NEW YORK (CBSNewYork/AP) — Another round of wintry weather has swept its way into much of the Tri-State Area for the third Monday in a row, leaving scores of schools closed and commuters facing slick roads.

A winter weather advisory is in effect for New York City, Long Island, Rockland and Westchester counties and for parts of New Jersey and Connecticut until midnight Tuesday morning. Some areas to the north, including Ulster and Dutchess counties, were under a winter storm warning until 6 a.m. Tuesday.

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CHECK: Alerts & Advisories | School Closings, Delays | Traffic & Transit

Freezing rain and drizzle mixed with sleet at times earlier Monday. CBS2’s Lonnie Quinn reported that while LaGuardia Airport got only 0.2 inches in the storm going back to late Sunday, totals were staggering in some other areas – 7 inches in New Fairfield, Connecticut, and 9 inches in Waterbury, Connecticut.

A little more snow – and possibly another burst of more intense snow – was expected to develop in the late afternoon and continue through the evening before temperatures were expected to drop again, Quinn reported.

Snow accumulations were expected to top out at one inch in the city, with around 0.1 inches of ice. Three to 6 inches of snow was possible in Rockland, Westchester and Passaic counties.

Untreated surfaces can become slippery and a travel advisory also is in effect through Tuesday morning. Around the city Monday, many were noticing the slippery and treacherous conditions.

“Maybe half of them have been salted and shoveled, but it’s kind of scary walking,” Hell’s Kitchen resident Henry Rotherel told CBS’2 Elise Finch.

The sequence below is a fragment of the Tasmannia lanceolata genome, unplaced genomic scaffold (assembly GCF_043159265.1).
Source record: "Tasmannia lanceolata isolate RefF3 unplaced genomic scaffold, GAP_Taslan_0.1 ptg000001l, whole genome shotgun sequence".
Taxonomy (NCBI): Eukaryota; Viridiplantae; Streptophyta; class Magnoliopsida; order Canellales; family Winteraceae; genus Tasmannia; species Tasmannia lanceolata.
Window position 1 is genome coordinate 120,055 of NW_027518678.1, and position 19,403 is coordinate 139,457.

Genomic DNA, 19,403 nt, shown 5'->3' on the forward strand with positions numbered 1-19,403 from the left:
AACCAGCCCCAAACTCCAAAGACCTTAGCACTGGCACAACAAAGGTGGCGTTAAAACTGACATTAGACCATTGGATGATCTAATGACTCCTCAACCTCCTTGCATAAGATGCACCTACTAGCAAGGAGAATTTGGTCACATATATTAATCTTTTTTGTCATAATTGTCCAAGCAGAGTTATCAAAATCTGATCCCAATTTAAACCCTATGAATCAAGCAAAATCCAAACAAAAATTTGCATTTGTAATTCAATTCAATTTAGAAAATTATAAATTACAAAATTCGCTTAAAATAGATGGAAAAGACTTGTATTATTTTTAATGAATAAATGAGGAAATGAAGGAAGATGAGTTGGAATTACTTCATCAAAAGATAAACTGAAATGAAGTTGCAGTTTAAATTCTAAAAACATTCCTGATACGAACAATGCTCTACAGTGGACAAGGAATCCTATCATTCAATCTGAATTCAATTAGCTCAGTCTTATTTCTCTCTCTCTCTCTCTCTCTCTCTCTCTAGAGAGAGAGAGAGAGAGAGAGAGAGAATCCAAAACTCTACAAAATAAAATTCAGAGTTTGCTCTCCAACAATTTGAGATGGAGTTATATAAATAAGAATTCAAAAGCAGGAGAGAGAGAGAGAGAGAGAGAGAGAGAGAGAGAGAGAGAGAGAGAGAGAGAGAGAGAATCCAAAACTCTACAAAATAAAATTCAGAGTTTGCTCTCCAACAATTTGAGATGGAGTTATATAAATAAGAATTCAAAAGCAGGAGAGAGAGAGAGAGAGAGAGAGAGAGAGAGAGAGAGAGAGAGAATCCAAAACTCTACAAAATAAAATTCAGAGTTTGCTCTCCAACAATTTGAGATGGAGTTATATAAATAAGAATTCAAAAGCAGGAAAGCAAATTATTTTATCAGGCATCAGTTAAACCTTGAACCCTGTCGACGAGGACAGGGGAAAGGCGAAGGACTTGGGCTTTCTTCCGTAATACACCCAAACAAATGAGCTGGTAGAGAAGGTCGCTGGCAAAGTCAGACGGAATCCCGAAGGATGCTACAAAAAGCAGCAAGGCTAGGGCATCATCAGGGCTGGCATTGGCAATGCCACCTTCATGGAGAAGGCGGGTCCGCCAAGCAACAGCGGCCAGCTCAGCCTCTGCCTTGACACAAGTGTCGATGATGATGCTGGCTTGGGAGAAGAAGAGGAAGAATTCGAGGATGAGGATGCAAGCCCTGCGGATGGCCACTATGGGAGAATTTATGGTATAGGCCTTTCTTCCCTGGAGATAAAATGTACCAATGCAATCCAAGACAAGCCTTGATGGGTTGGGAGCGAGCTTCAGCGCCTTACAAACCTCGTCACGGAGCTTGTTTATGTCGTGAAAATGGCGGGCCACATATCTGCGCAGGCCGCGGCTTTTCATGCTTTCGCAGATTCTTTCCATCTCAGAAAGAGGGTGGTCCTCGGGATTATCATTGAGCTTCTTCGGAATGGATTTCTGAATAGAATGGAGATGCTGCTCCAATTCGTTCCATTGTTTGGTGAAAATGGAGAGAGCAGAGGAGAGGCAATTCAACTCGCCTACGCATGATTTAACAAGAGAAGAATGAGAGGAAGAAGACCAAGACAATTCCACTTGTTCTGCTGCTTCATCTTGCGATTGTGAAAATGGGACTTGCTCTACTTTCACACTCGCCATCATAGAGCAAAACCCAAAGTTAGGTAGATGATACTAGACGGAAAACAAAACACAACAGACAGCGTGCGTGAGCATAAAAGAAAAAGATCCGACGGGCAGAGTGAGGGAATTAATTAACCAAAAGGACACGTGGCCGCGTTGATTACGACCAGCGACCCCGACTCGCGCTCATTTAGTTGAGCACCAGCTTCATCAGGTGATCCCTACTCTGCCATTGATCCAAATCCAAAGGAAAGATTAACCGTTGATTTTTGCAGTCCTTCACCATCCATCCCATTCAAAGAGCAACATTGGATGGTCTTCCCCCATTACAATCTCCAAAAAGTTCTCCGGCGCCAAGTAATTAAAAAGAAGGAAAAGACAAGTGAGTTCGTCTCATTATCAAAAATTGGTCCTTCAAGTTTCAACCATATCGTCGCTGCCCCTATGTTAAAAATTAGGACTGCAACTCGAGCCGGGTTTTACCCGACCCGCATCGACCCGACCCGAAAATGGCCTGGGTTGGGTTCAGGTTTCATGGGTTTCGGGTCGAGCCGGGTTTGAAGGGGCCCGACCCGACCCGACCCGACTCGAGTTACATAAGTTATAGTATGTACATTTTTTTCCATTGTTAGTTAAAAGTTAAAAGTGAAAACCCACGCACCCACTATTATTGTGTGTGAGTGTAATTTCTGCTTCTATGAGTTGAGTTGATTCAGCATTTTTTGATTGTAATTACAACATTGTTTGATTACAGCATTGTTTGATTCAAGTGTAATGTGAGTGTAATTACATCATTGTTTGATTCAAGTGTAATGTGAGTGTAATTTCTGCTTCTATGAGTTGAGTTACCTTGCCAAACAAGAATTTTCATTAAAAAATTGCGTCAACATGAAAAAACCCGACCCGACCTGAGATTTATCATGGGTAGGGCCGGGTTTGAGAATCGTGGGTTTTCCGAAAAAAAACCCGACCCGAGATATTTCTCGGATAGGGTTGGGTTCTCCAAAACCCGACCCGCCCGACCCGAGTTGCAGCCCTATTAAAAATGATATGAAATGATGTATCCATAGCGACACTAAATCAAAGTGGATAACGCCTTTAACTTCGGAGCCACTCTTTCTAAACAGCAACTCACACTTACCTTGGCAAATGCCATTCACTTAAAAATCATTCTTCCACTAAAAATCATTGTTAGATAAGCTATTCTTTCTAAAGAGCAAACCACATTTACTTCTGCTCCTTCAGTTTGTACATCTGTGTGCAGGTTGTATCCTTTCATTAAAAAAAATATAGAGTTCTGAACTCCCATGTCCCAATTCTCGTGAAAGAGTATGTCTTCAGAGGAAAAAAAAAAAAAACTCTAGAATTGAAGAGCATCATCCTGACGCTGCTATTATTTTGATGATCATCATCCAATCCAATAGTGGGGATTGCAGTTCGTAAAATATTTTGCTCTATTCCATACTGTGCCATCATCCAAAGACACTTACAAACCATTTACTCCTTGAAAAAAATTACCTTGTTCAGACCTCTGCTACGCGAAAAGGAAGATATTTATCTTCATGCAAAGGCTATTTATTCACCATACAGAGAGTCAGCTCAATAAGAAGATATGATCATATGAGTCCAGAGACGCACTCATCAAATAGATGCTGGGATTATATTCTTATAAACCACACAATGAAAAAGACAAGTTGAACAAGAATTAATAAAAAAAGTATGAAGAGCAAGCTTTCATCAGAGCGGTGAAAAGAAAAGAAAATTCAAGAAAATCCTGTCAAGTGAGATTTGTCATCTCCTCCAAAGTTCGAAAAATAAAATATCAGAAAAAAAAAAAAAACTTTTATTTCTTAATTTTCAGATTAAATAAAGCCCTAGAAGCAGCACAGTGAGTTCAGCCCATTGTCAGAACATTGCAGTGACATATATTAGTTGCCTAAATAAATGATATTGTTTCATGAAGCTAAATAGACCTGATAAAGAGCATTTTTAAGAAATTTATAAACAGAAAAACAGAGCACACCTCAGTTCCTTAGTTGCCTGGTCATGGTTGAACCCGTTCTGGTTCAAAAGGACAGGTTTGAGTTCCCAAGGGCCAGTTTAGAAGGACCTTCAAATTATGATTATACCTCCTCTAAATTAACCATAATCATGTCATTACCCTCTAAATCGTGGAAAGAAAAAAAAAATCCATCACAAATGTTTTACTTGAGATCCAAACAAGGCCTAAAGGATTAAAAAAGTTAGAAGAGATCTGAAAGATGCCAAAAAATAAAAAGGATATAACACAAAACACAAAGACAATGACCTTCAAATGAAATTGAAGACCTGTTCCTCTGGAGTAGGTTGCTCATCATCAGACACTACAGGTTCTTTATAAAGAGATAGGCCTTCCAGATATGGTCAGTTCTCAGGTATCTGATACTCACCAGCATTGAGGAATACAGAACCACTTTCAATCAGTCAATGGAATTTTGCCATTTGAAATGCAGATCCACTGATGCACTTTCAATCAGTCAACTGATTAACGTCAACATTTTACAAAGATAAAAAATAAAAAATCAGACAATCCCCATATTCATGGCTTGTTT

“I feel it’s been very slippery,” said Upper West Side resident Emily Verde. “Even on the stairs of the subways.”

In Park Slope, Brooklyn, landlord Paul Skuza was still cleaning up hours after the initial weather event.

“You have to,” he said. “People will slip and fall and get hurt.”

Park Slope residents said shoveling and salting were a must on the neighborhood streets with steep inclines.

“I slipped once today already,” said Jeffrey Starin of Park Slope. “I didn’t fall, but I slipped.”

“It’s very dangerous, and it’s hard to tell sometimes too. You don’t how slick it is until you’re already kind of mid-slide,” added Kathleen Cauthen of Park Slope.

And while untreated roads that turned into sheets of ice made for another dangerous commute, people who spoke to CBS2 had high praise for public work crews.

“I must say, giving credit — they do a good job on the roads getting to it ahead of time,” said Phill Ziggos of the Upper West Side.

“The height of the storm has made them want to get out here and fix everything, and make sure we can walk,” said Michael Falligan of Jamaica, Queens.

The work to keep area roads safe was not over late Monday afternoon. With more snow and sleet expected and temperatures dropping into the teens and 20s overnight Monday into Tuesday, black ice was expected to form on wet, untreated surfaces.

“When it freezes at night it’s bad,” Skuza said. “It will be like an ice skating rink.”

Alternate-side-parking rules were suspended in the city Monday, but parking meters remained in effect. The city sanitation department deployed 500 salt spreaders.

Of course, the problems with icy roads Monday extended well beyond the five boroughs of the city.